How to Give Advice in Five Steps
Receiving unsolicited advice feels like criticism or micromanaging.
Posted December 31, 2022 | Reviewed by Lybi Ma
- Unsolicited advice from others is often perceived as criticism or micromanaging and is dismissed or resented.
- The starting point is owning your own problem and expressing your concerns.
- Only move forward when you have buy-in on the problem, and offer the person a range of solutions.
Giving advice to those close to you is tricky. While your intentions are good—to find a better solution, to get that reality check and see the writing on the wall, to save them from the heartache or pain that you see ahead that they cannot—it can often backfire. This comes up with your partners concerning what to wear or how to handle their supervisor, your kids on how to tackle homework or clean their rooms, or your roommate on how to clean the kitchen. Instead of appreciating your guidance and wisdom, they get angry and push it away, wave it off, tell you to leave them alone, or are seemingly agreeable but never follow through. Problems easily get triggered on both sides. Here are five steps to give advice the right way:
1: Slow down and realize you are having the problem
Your friend, Sara, is again rebounding out of a relationship and is quickly coupled to her new relationship. You know this pattern; it will be fine for a few months and then collapse. You try to “talk sense” to Sara to help her see this is old news, but she says, “No, you don’t understand; this is different.” Or your elderly parents are not taking their medications regularly but when they “feel like it.” This is driving you crazy—no wonder they never feel better.
Your concerns are understandable. You care. You see a problem. But right now, the only one having a problem is you.
2: Explain the problem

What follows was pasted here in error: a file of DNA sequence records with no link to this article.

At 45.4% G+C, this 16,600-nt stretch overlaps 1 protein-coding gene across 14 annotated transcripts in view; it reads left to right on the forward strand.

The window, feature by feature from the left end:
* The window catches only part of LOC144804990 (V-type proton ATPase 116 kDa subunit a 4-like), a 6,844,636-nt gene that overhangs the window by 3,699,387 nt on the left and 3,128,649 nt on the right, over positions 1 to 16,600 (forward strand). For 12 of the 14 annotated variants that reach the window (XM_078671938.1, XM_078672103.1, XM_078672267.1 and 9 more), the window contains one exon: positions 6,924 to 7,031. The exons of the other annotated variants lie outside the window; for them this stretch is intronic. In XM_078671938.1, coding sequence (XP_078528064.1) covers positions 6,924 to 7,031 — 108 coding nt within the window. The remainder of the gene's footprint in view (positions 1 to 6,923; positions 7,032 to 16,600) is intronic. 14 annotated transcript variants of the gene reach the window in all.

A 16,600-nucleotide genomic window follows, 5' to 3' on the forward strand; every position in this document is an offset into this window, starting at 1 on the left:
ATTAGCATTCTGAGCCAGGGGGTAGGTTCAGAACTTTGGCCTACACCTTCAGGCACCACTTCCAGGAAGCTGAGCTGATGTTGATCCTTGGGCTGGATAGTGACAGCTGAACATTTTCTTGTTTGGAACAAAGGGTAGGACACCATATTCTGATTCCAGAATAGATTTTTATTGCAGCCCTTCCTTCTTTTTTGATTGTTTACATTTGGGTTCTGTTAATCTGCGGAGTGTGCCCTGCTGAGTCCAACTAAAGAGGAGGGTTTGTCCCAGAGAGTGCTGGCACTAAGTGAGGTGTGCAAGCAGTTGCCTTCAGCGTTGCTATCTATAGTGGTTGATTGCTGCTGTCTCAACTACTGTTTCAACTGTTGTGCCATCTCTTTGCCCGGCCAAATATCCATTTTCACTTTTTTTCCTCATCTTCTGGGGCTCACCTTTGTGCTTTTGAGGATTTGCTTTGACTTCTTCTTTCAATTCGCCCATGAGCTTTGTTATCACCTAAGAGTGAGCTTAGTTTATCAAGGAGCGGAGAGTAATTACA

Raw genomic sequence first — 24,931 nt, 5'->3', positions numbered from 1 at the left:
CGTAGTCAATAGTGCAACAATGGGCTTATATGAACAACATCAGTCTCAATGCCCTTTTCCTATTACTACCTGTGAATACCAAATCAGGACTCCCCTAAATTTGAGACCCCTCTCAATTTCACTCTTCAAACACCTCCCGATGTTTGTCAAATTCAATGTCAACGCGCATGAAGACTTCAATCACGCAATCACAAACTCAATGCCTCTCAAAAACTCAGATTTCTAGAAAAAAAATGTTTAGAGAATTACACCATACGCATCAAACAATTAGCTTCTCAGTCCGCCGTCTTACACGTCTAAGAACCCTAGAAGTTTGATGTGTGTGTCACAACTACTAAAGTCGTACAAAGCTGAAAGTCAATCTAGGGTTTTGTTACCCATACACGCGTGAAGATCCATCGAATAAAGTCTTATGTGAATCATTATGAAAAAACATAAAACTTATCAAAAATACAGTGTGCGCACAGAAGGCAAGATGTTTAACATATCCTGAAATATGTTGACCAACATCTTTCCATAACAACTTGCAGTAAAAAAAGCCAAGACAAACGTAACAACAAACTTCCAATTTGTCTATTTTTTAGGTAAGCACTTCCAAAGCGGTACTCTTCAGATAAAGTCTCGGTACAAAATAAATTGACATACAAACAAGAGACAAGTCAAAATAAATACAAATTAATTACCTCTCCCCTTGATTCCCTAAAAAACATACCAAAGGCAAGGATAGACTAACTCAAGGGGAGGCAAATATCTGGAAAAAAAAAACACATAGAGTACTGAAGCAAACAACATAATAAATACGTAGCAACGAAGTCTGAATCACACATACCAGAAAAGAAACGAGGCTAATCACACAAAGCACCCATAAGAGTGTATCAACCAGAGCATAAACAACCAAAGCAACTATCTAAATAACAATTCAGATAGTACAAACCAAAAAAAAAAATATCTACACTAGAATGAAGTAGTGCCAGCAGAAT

A couple of things motivate people: Problems and values, and most often, it is about problems. Your next step is transferring your concerns to them. Here, you say to Sara calmly that you are not trying to kill her joy, but you’ve noticed as the outsider that she quickly falls into these rebound patterns. Or you tell your parents that you understand that they feel they need to take the medications when they feel okay, but that is not how these medications work.
3: Get agreement
Sara says you’re absolutely right; she’s falling into the same old pattern—thanks. Your parents are unsure, but you go to the drug website and show them the information on dosing, and they understand. Or they don’t: Sara gets angry, and your parents get confused.
4: Fix the problem in the room
New problem in the room. The issue now is emotion. Ask Sara how she thinks about this differently, and ask your parents what they don’t understand. Be calm. Often the problem isn’t about what you’re saying but how you sound—critical or micromanaging. If you suspect that is the case, say it: “I’m not trying to be critical or micromanaging. I’m worried.” Say this in a calm voice. If you still get resistance, time to no longer push; you’re getting nowhere. Circle back later and try once again to express your concerns.
5: Move forward with your suggestions
If you have buy-in, you can move forward. Here you make a suggestion rather than a directive. You say to Sara: “I’m wondering if it would be better for you to slow down the pace of this relationship or even try dating other people, so you don’t fall into the same pattern.” You say to your parents: “It seems like it’s important that you take your medications every day. I wonder if it would help to set up a pill box or a reminder on your phone?”
The key here is using soft emotions like wonder or concern—rather than “You Should”—and giving folks choices. Again, check for agreement. If there’s any hesitation, a shaking head, check in—“I notice you are shaking your head. What are you thinking?” Go back and fix the problem in the room.
Most people don’t like being told what to do when they don’t ask for it because it’s too easy for them to feel micromanaged or criticized. The starting point is you—realizing that you are the one who is caring and anxious and trying to fix a problem that the other person may or may not see. The best you can do is sensitively verbalize your concerns and suggestions, and then you’re done. You’ve reached the limits of your power.